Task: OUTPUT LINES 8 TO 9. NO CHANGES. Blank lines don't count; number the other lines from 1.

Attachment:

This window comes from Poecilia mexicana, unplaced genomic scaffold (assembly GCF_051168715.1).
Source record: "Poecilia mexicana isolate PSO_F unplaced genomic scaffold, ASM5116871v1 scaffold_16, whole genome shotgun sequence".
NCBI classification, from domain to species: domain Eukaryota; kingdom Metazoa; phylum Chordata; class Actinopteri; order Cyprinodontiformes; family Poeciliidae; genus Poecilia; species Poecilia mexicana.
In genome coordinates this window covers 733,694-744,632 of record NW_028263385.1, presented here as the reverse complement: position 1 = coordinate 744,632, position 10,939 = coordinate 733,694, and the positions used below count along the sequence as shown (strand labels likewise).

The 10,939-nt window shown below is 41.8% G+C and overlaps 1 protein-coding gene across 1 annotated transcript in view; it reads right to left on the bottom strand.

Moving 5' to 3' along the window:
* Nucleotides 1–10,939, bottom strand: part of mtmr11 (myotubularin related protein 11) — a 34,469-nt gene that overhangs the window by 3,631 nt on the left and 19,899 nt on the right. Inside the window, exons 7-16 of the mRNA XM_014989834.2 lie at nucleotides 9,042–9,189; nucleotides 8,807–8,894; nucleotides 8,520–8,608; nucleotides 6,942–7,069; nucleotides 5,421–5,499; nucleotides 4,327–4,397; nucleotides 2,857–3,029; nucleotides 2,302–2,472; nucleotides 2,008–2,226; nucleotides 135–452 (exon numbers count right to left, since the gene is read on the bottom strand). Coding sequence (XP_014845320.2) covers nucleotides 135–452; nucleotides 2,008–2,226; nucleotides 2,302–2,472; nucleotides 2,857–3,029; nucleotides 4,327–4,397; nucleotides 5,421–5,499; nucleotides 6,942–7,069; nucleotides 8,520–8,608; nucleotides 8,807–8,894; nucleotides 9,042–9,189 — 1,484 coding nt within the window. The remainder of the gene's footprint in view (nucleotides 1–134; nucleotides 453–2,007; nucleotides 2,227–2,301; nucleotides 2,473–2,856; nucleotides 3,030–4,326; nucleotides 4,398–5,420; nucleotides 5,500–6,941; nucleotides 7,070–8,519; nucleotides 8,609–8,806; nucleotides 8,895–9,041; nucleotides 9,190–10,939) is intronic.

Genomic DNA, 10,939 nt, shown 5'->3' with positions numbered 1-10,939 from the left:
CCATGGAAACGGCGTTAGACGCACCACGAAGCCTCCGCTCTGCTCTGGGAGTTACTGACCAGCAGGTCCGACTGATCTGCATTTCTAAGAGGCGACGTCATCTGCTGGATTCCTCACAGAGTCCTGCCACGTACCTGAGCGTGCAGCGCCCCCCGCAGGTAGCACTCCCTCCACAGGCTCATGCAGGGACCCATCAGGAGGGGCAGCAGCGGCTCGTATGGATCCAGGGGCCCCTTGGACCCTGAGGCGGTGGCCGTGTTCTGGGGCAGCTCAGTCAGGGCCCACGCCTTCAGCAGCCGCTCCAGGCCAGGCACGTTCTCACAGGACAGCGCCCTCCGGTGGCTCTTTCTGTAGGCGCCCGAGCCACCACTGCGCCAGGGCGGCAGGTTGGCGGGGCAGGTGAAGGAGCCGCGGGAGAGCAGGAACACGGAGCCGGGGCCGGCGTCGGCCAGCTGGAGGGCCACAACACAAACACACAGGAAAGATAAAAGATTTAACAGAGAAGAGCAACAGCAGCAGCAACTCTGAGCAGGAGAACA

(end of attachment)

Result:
Genomic DNA, 10,939 nt, shown 5'->3' with positions numbered 1-10,939 from the left:
CCATGGAAACGGCGTTAGACGCACCACGAAGCCTCCGCTCTGCTCTGGGAGTTACTGACCAGCAGGTCCGACTGATCTGCATTTCTAAGAGGCGACGTCATCTGCTGGATTCCTCACAGAGTCCTGCCACGTACCTGAGCGTGCAGCGCCCCCCGCAGGTAGCACTCCCTCCACAGGCTCATGCAGGGACCCATCAGGAGGGGCAGCAGCGGCTCGTATGGATCCAGGGGCCCCTTGGACCCTGAGGCGGTGGCCGTGTTCTGGGGCAGCTCAGTCAGGGCCCACGCCTTCAGCAGCCGCTCCAGGCCAGGCACGTTCTCACAGGACAGCGCCCTCCGGTGGCTCTTTCTGTAGGCGCCCGAGCCACCACTGCGCCAGGGCGGCAGGTTGGCGGGGCAGGTGAAGGAGCCGCGGGAGAGCAGGAACACGGAGCCGGGGCCGGCGTCGGCCAGCTGGAGGGCCACAACACAAACACACAGGAAAGATAAAAGATTTAACAGAGAAGAGCAACAGCAGCAGCAACTCTGAGCAGGAGAACA